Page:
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Clinical Investigations: SLEEP AND BREATHING |

24-Hour BP in Children With Congenital Central Hypoventilation Syndrome*

Ha Trang; Souham Boureghda; Isabelle Denjoy; Mohamed Alia; Michel Kabaker
Author and Funding Information

*From Service de Physiologie, Hôpital Robert Debré, Université Paris VII, INSERM E9935, Paris, France.

Correspondence to: Ha Trang, MD, PhD, Service de Physiologie, Hôpital Robert Debré, 48 boulevard Serurier, 75019 Paris, France; e-mail: ha.trang@rdb.ap-hop-paris.fr



Chest. 2003;124(4):1393-1399. doi:10.1378/chest.124.4.1393
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Objective: To study circadian BP patterns in patients with congenital central hypoventilation syndrome (CCHS).

Design: Case-control study.

Setting: Teaching hospital in Paris, France.

Patients: Eleven patients with CCHS (median age, 13 years; range, 6 to 18 years) and 11 sex- and height-matched control subjects.

Intervention: None.

Methods: Each subject underwent 24-h ambulatory BP monitoring. Oxygen saturation and end-tidal Pco2 were monitored noninvasively. Polysomnography was performed to determine sleep times. All patients with CCHS received mechanical ventilation during sleep. Mean values for systolic BP (SBP) and diastolic BP (DBP) during wakefulness and sleep were analyzed. Nocturnal BP “dipping” was defined as the difference in mean SBP (and/or DBP) between wakefulness and sleep, divided by individual waking mean values. BP “dippers” were defined as subjects showing at least 10% nocturnal dipping.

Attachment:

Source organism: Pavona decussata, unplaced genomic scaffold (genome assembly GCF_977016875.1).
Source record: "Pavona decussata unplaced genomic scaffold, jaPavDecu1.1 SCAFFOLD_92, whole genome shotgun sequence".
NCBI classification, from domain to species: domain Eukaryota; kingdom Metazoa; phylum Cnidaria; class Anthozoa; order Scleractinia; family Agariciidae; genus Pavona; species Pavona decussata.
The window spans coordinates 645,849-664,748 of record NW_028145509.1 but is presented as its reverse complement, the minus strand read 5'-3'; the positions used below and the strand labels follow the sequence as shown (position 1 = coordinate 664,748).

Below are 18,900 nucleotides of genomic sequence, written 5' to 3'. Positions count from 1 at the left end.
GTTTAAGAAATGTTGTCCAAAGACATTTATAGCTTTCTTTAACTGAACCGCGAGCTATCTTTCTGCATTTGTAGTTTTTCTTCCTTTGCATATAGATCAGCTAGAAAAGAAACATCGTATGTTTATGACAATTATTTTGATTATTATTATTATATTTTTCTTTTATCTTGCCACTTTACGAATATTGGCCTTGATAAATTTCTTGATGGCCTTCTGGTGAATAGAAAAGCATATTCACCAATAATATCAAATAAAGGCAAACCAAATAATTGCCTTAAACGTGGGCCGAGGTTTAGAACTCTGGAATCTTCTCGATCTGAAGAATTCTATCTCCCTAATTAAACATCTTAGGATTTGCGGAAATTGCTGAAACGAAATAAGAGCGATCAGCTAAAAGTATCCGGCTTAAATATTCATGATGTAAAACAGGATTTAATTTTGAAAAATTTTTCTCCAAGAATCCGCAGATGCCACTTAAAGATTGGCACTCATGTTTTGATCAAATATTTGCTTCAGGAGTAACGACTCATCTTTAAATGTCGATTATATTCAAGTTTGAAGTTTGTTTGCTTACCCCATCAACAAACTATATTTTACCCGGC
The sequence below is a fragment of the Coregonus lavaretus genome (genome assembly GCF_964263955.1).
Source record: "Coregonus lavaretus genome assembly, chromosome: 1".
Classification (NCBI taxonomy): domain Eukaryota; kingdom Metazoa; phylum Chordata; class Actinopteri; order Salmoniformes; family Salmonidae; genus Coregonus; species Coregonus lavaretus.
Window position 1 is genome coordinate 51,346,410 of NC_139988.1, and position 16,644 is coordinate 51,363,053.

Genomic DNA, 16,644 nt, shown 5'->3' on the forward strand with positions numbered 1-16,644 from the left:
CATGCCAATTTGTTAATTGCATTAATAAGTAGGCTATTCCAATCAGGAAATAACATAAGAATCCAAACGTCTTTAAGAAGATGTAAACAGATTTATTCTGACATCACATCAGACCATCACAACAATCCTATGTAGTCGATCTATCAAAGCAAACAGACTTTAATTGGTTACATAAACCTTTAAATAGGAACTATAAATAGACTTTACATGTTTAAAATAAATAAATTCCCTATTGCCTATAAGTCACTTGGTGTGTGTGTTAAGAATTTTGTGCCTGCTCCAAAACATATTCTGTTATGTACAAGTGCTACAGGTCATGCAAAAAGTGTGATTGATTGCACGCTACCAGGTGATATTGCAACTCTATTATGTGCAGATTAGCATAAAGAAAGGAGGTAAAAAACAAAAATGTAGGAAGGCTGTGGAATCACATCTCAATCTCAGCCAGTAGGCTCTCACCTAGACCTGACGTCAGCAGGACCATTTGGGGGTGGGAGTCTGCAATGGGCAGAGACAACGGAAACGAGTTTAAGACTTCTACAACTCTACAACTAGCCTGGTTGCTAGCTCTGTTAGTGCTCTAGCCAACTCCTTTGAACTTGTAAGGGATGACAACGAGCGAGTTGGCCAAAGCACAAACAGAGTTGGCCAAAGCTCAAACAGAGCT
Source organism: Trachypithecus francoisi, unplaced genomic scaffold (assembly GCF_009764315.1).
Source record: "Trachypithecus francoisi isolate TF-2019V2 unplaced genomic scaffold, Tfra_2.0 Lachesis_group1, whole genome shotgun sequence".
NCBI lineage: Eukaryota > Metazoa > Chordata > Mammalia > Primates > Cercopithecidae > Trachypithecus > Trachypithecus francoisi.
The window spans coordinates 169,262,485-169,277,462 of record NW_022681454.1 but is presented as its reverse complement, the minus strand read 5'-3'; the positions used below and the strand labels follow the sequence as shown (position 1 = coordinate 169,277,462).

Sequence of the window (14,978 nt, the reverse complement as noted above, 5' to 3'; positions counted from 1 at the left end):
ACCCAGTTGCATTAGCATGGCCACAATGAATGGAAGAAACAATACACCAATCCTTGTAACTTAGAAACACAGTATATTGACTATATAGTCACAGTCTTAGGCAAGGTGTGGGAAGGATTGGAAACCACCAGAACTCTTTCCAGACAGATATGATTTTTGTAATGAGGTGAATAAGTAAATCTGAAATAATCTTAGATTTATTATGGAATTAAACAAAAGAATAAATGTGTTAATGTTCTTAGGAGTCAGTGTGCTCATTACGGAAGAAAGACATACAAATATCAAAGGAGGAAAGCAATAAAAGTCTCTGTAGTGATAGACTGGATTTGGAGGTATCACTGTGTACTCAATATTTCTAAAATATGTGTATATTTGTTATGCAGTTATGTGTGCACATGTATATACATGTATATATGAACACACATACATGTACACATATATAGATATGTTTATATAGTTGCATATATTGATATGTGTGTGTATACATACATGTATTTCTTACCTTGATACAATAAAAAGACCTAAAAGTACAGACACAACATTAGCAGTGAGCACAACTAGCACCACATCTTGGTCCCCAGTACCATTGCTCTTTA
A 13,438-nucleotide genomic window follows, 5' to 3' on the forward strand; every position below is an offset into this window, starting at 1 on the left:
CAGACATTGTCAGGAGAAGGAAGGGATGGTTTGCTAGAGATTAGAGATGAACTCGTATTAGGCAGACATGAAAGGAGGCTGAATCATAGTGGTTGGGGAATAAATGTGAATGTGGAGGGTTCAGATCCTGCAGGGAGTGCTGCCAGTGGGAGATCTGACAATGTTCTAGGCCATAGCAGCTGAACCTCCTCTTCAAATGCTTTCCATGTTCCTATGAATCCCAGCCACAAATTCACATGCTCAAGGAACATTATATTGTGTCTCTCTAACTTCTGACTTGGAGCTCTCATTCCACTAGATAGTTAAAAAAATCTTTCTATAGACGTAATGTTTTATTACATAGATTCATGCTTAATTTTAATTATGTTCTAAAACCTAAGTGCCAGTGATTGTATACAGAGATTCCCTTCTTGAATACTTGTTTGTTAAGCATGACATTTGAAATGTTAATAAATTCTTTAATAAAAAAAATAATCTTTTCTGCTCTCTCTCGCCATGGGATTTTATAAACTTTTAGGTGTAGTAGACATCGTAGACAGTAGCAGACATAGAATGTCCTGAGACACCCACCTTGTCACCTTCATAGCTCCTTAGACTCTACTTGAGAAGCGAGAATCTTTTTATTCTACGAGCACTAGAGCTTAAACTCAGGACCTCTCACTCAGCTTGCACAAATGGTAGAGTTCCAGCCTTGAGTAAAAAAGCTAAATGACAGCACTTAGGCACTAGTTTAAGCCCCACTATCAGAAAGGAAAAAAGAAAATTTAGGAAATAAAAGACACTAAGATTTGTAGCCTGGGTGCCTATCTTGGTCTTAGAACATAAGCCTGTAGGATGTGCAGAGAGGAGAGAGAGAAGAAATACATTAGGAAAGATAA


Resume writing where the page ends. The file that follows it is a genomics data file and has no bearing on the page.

Results: Patients with CCHS had BPs in the low normal range of normative data. As compared to control subjects, patients with CCHS had lower BP during wakefulness (p = 0.003 and p = 0.016 for SBP and DBP, respectively), and higher BP during sleep (p = 0.016 and p = 0.002). Nocturnal BP dipping was abnormally reduced in patients with CCHS (p = 0.000). Ten of the 11 patients with CCHS were BP nondippers, compared to none of the control subjects.

Conclusion: The abnormal circadian BP pattern observed in children and adolescents with CCHS may be related to autonomic nervous dysfunction. Lifelong cardiovascular follow-up is recommended for patients with CCHS.

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